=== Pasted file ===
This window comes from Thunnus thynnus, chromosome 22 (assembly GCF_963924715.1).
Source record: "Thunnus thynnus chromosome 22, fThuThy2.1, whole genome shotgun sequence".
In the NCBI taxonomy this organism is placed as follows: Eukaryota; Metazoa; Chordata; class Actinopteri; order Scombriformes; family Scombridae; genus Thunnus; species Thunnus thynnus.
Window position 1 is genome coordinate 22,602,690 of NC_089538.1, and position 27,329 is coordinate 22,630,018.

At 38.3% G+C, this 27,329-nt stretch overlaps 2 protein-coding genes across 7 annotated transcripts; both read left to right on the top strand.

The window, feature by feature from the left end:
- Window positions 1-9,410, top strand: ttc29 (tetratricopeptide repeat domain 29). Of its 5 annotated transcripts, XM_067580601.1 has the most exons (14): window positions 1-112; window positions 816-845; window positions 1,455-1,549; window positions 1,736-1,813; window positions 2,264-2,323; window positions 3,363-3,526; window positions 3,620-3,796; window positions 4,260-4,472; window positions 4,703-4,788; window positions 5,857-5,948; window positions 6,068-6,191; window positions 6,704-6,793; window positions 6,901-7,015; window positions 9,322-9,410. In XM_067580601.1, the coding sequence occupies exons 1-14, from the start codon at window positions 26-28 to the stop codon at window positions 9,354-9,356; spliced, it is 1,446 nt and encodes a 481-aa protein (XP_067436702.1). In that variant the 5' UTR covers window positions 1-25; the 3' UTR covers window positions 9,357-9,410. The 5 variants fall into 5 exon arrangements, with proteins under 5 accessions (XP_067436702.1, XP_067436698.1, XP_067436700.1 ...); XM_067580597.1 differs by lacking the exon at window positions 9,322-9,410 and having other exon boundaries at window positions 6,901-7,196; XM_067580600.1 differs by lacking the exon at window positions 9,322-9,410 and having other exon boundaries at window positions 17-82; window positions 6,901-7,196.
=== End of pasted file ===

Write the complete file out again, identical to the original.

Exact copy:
This window comes from Thunnus thynnus, chromosome 22 (assembly GCF_963924715.1).
Source record: "Thunnus thynnus chromosome 22, fThuThy2.1, whole genome shotgun sequence".
In the NCBI taxonomy this organism is placed as follows: Eukaryota; Metazoa; Chordata; class Actinopteri; order Scombriformes; family Scombridae; genus Thunnus; species Thunnus thynnus.
Window position 1 is genome coordinate 22,602,690 of NC_089538.1, and position 27,329 is coordinate 22,630,018.

At 38.3% G+C, this 27,329-nt stretch overlaps 2 protein-coding genes across 7 annotated transcripts; both read left to right on the top strand.

The window, feature by feature from the left end:
- Window positions 1-9,410, top strand: ttc29 (tetratricopeptide repeat domain 29). Of its 5 annotated transcripts, XM_067580601.1 has the most exons (14): window positions 1-112; window positions 816-845; window positions 1,455-1,549; window positions 1,736-1,813; window positions 2,264-2,323; window positions 3,363-3,526; window positions 3,620-3,796; window positions 4,260-4,472; window positions 4,703-4,788; window positions 5,857-5,948; window positions 6,068-6,191; window positions 6,704-6,793; window positions 6,901-7,015; window positions 9,322-9,410. In XM_067580601.1, the coding sequence occupies exons 1-14, from the start codon at window positions 26-28 to the stop codon at window positions 9,354-9,356; spliced, it is 1,446 nt and encodes a 481-aa protein (XP_067436702.1). In that variant the 5' UTR covers window positions 1-25; the 3' UTR covers window positions 9,357-9,410. The 5 variants fall into 5 exon arrangements, with proteins under 5 accessions (XP_067436702.1, XP_067436698.1, XP_067436700.1 ...); XM_067580597.1 differs by lacking the exon at window positions 9,322-9,410 and having other exon boundaries at window positions 6,901-7,196; XM_067580600.1 differs by lacking the exon at window positions 9,322-9,410 and having other exon boundaries at window positions 17-82; window positions 6,901-7,196.